But this tradition was not lost in the rAjput lands especially among the war-like haldiyA-s a guild of jaina banker-businessmen of the khaNDelvAl vaNij clan. Indeed, the jaina vaNij experience with private armies and warfare was to have a crucial role in Hindu history in the form of two figures from Mewar bhAmA sAH, friend of mahArANA pratApa during the Jihad of the tyrant Akbar and minister dayAl sAH during the Jihads of tyrant Awrangzeb. bhAmA sAH and his brother tArAchand were sons of a vaishya businessman who had served the valiant mahArAnA sangA. They fought with their vaishya private forces alongside pratApa siMha and organized the traders to join the Hindu struggle against the the army of Islam. Later, after pratApa siMha’s defeat in great battle of Haldighati (1576 CE), they retreated and hatched a plan to help the rAnA revive his struggle. Even as they retreated the vaishya brothers and their sons made 5-6 sorties on the Mogol forces to fight off their attempts to encircle pratApa siMha. They stopped the renovation of the large temple to the first tIrtha~Nkara at Dilwara and diverted the money from this venture and their personal finances from their business to reorganize their private vaishya army numbering several thousand men. They then launched a series of mobile cavalry attacks on the two ghazi-s Shihab-ad-din and Qutb-ad-din who were appointed by Akbar in Malwa. After constant fighting for about two years they either killed or deposed (the records are uncertain) the two jihadists and captured their hoard of Akbari gold coins amounting to 2.5 million rupees. This they gave to the mahArANa along with horses bought from their own wealth as well as their own contributions of personal wealth. This allowed pratApa siMha and his son amara siMha to continue their struggle against Akbar and Jahangir. bhAmA sAH also helped organize the finances of the Mewar kingdom and for these services he was raised to prime minister under pratApa siMha and amara siMha.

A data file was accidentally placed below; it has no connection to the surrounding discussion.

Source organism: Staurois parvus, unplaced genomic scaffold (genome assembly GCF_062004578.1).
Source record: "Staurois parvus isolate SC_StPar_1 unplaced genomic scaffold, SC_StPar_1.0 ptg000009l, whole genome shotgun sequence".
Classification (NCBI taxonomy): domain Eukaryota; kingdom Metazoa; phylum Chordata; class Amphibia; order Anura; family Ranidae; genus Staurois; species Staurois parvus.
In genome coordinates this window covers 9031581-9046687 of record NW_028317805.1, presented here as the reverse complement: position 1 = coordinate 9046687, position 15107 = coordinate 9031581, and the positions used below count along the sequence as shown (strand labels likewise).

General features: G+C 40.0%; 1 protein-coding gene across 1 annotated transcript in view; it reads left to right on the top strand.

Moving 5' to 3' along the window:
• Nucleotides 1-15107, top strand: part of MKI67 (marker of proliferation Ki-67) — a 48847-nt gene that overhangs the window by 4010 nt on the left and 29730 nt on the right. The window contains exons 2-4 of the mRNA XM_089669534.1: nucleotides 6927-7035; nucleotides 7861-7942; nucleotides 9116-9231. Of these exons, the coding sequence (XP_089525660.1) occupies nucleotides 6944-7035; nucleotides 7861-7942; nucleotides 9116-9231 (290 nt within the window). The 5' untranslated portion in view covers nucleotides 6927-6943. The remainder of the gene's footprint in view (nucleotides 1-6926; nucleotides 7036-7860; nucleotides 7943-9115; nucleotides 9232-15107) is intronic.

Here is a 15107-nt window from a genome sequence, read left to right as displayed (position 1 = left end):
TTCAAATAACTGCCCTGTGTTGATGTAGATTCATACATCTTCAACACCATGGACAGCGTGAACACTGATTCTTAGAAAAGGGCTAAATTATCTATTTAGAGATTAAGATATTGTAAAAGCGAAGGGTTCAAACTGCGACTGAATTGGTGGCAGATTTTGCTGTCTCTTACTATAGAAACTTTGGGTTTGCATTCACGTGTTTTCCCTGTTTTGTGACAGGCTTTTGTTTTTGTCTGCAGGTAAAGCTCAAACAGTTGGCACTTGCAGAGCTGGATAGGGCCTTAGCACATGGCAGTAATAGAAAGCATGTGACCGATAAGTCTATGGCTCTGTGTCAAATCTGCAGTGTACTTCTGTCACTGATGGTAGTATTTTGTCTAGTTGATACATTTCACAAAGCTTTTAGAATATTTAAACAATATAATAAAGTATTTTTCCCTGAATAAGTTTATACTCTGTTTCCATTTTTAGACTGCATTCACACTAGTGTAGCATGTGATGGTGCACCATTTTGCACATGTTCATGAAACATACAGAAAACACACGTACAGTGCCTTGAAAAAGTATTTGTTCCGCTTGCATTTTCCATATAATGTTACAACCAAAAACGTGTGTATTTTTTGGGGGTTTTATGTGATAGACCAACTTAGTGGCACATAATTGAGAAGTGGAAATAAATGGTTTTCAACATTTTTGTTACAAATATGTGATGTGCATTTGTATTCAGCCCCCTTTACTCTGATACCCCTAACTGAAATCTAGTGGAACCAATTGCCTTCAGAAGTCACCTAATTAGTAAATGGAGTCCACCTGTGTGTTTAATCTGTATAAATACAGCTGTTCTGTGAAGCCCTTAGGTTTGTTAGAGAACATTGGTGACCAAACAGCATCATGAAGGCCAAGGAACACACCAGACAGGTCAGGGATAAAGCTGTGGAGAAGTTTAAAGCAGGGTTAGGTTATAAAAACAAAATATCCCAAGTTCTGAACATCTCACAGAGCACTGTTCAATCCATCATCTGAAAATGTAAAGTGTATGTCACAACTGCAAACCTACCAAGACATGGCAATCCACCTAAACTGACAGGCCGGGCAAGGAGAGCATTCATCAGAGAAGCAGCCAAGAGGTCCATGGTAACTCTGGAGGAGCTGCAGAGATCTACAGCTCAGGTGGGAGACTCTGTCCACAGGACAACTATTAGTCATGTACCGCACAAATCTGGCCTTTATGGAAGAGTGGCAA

In the 1600s, rANa rAja siMha revived the martial spirit of his ancestors like hammIra, kumbha and pratapa to fight against the Islamic yoke. Legend has it that the conflict was precipitated with a kShatriya woman, whom Awrangzeb had demanded in marriage for a Mogol, having sent a message that for a kShatriya woman to mate with a monkey-faced Mohammedan is like having a swan mate with a stork. rAja siMha decided to intervene seeing this as a moment when the honor of the Hindus was in utmost danger from the Mohammedans. This was followed by further events that Awrangzeb assembled a mighty force to attack Mewar. Importantly, the death of Chatrapati shivAjI in mahArAShTra gave Awrangzeb the much needed breather to concentrate his entire force against Mewar. He called all his sons to join the effort along with the veteran jihadi Dilir Khan who had killed shivAjI’s kAyastha general at purAMdara to reduce shivAjI to a surrender. He was also joined by an artillery brigade of Portuguese Christian allies who hoped to wage holy war on the infidels (note the mlechCha-marUnmattAbhisaMdhi). Several fierce encounters took place around 1680-81 CE. In spring of 1681 CE, even as Awrangzeb was besieging Chittor with his sons, sUryadAs (sawaldAs) descendant of the valiant rAya jayamalla (rai jaimal, who fought tyrant Akbar during his invasion of Chittor) swiftly attacked the Mogol rear. Awrangzeb fearing sandwiching between two rAjpUt forces retreated dispatching the Rohillas to attack sUryadas. He was joined by the forces of durgAdas and together they slaughtered the Rohillas. In the mean time to relieve the pressure of the Mogol attack, the rANa’s son bhIma siMha launched an invasion of Mogol-held Gujarat and in course of the campaign slew several Mullahs and demolished 30 Masjids. Another counter-attack was launched by the jaina dayAl sAH; he was a financial adviser of the rANa but deployed his private vaishya army, which he had used to protect his business caravans. He launched a ruthless attack on the Moslem forces in Malwa reaching Ujjain and gave them a taste of their own medicine. In his great sweep, the Mohammedans in the garrisons at Sarangpur, Dewas, Mandu, Chanderi and Ujjain were systematically slaughtered to man and all their settlements were burnt down, civilians included. He is said to have converted captured mullahs to Hindus and burnt all copies of the Qoran that fell into his hands. He too like his predecessors captured the Mogol treasury at Mandu and gave it to the rANa to finance his war against the Mogols.